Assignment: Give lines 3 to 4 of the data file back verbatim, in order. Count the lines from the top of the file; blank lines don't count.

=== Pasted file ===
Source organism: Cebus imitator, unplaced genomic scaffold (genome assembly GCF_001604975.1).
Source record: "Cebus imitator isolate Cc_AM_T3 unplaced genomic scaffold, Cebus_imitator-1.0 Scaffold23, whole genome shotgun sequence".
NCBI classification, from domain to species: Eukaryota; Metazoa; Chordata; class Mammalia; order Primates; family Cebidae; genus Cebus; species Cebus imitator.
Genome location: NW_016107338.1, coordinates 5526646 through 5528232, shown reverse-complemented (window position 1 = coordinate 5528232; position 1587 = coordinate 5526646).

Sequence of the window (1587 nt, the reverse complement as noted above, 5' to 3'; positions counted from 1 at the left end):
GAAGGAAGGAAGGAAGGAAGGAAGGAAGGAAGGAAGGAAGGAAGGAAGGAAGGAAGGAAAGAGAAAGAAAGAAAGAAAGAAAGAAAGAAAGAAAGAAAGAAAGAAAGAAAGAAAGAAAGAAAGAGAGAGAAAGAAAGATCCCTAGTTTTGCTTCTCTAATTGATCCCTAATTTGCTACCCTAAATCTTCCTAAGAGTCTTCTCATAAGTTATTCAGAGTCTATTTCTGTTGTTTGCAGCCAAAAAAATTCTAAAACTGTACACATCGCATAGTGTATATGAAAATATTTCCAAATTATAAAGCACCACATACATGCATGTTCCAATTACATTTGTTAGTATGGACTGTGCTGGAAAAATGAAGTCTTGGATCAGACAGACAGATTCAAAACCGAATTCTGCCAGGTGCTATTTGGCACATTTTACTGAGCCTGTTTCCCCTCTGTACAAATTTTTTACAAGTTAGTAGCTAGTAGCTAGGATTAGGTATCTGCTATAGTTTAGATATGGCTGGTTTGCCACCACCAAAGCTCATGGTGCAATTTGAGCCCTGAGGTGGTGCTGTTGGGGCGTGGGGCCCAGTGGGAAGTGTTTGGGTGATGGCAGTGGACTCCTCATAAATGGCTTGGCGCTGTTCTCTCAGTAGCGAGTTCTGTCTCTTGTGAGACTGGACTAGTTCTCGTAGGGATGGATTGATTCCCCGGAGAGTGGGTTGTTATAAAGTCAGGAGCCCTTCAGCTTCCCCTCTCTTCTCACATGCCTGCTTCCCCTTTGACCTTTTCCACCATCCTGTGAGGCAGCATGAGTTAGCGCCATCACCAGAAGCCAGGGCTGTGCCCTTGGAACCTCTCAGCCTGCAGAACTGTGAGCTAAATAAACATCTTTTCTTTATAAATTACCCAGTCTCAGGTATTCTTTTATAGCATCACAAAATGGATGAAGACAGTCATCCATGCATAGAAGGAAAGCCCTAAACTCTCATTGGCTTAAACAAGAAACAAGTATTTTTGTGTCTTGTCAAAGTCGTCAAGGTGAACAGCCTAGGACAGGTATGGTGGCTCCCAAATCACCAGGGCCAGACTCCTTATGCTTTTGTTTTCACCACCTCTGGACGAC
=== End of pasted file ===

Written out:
NCBI classification, from domain to species: Eukaryota; Metazoa; Chordata; class Mammalia; order Primates; family Cebidae; genus Cebus; species Cebus imitator.
Genome location: NW_016107338.1, coordinates 5526646 through 5528232, shown reverse-complemented (window position 1 = coordinate 5528232; position 1587 = coordinate 5526646).